Just as breaking the chrysalis of a butterfly does not help it to emerge any faster, trying to force things to happen before they are ready is not always helpful. Here are some suggestions for how to cultivate patience:

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  • Take some time to watch how a situation unfolds before you jump in.
  • Listen when people are speaking rather than thinking about what you want to say next.
  • Have patience with yourself.
  • Be in the moment.
  • Appreciate the qualities of each moment you are in.
  • Learn from momentary problems and discomfort.

Don’t worry if you forget to be patient. Just observe when you are and when you are not.

3rd Attitudinal Foundation: Beginner’s Mind

Imagine how it would be if you were seeing and experiencing everything for the first time. Here are some thoughts and ideas to help you:

  • It’s easier to see something from a new perspective if we suspend our current beliefs and attitudes towards it.
  • Sometimes what we know or think we know about something can prevent us from being open to new perspectives about it.

This can apply to people we know (or think we know!), too. Put your preconceived and learned thoughts away to practice a beginner's perspective.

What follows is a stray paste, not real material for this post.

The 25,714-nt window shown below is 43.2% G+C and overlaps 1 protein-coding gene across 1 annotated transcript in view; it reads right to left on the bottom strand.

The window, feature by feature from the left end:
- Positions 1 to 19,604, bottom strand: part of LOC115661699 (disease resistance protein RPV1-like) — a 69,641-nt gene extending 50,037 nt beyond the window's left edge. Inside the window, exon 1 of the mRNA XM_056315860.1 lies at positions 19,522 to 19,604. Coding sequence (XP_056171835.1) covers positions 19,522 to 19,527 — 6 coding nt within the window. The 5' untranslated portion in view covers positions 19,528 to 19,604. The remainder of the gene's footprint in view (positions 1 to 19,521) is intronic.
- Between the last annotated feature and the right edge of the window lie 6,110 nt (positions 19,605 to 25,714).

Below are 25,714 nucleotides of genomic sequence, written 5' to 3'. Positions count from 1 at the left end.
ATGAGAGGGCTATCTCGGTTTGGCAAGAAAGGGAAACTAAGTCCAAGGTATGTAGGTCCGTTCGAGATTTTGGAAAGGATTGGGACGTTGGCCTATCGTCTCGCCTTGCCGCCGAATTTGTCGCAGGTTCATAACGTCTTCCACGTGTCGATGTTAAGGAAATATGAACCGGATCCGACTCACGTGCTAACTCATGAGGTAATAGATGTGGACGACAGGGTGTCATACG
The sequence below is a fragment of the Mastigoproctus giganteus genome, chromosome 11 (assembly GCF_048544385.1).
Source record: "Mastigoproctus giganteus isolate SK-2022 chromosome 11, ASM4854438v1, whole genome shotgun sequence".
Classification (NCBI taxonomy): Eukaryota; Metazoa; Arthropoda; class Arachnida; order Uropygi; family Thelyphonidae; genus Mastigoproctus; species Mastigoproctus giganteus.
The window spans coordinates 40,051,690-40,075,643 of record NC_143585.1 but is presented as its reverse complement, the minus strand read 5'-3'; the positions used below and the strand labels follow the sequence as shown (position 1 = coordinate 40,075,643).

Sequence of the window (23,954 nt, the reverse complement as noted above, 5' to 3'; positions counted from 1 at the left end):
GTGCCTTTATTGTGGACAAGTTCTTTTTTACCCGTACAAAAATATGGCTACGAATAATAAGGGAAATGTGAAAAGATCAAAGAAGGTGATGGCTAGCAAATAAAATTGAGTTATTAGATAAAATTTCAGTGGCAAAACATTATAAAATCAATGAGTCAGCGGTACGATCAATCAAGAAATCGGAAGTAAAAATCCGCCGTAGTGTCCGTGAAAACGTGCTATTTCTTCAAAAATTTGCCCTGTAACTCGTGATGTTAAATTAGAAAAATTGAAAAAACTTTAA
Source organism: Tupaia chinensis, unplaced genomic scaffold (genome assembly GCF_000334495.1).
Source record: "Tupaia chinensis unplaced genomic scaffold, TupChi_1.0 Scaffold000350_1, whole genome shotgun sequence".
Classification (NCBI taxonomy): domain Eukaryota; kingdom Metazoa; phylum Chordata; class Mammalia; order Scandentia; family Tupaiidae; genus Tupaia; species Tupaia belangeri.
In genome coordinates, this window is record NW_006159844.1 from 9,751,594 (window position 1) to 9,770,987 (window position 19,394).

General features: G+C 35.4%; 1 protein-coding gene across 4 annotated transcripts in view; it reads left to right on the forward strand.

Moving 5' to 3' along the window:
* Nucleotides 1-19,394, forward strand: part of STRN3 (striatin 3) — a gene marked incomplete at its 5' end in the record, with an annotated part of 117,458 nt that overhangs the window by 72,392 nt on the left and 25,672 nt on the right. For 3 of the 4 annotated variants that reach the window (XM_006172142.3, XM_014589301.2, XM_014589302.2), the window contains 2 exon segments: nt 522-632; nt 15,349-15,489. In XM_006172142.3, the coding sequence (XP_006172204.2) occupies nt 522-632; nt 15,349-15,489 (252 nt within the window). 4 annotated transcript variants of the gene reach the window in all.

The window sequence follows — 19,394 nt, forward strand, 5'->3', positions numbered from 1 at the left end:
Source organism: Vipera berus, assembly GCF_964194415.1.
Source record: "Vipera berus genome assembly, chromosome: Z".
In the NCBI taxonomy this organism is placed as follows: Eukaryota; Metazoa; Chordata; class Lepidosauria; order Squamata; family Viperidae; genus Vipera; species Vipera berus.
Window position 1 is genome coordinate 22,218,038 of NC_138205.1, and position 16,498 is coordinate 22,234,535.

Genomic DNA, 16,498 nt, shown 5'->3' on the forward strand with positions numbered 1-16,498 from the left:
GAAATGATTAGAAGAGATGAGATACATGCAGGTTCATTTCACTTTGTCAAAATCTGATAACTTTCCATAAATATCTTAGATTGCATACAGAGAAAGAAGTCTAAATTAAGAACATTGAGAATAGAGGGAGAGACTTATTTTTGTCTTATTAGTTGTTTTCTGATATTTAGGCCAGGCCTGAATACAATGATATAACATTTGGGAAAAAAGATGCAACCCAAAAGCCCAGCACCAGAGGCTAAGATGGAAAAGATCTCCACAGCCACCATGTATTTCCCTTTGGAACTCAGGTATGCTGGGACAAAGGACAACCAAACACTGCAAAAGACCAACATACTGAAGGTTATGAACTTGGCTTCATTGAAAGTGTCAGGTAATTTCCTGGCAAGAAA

Don’t worry if you forget to do it sometimes. Just observe when you do and when you don’t.

4th Attitudinal Foundation: Trust in Yourself

Sometimes when we’re unsure of ourselves, we feel the need to check with others – in these moments we're looking for reassurance that what we are doing or feeling is right. But your feelings are your feelings; trust and honour them.

  • Trust your actions, your intuition, and your ability to make decisions.
  • Take responsibility for yourself.
  • Trust yourself to have the life skills of love, patience, kindness, intuition and ability to learn.

Trusting yourself doesn't mean trying to do something for which you have no knowledge or skills, but it can mean choosing the right person with the right skills to help you.

Don’t worry if you sometimes forget to trust yourself. Just observe when you do trust in yourself and when you don’t.

5th Attitudinal Foundation: Non-Striving

This means focusing on being in each moment and really accepting them as they are.

  • Accepting things as they are does not mean allowing them to remain the same or stagnating.
  • It can mean accepting that some planning is required to change things.

Just wanting or wishing things to be other than they are does not make them so. Accepting things as they are and planning to make them otherwise, does. While you are planning change and carrying out those plans, remain in the moment.

6th Attitudinal Attitude: Acceptance

Similar to non-striving, this is about acknowledging and accepting things as they are, right now, rather than ignoring or side-stepping them.

  • If you are upset, sick or in pain, accept that you are upset, sick or in pain.
  • Do not pretend that everything is okay when it clearly is not. This can actually make a situation worse.